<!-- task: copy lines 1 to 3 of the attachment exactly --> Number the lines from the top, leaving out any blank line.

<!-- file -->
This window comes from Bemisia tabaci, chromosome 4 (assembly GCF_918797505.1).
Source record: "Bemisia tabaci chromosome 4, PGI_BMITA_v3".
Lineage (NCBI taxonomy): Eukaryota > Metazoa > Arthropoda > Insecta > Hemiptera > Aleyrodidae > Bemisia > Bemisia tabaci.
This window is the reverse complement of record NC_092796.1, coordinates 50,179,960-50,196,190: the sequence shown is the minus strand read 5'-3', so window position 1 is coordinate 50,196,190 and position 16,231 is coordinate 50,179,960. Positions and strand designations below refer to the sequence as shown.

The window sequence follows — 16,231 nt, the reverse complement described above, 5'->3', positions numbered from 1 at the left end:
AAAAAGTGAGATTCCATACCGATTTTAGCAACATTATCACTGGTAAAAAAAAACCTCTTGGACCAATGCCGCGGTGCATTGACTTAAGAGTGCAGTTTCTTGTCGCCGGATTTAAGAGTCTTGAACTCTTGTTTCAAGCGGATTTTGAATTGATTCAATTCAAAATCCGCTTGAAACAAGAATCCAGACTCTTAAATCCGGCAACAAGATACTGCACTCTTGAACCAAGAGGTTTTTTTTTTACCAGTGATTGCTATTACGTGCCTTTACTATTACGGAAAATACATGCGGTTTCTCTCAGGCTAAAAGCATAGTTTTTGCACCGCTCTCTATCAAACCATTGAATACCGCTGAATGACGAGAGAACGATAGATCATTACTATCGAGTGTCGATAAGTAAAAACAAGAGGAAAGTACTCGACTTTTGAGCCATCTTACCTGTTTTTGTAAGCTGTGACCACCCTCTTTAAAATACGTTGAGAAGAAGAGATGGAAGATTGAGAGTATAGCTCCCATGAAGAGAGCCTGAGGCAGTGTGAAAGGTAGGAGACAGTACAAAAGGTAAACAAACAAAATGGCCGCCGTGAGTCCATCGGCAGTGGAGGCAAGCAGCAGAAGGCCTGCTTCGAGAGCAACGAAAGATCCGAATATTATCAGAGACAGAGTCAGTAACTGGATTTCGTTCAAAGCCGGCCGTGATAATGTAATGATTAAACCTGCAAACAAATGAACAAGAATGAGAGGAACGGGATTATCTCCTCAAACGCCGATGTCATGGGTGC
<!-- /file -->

This window comes from Bemisia tabaci, chromosome 4 (assembly GCF_918797505.1).
Source record: "Bemisia tabaci chromosome 4, PGI_BMITA_v3".
Lineage (NCBI taxonomy): Eukaryota > Metazoa > Arthropoda > Insecta > Hemiptera > Aleyrodidae > Bemisia > Bemisia tabaci.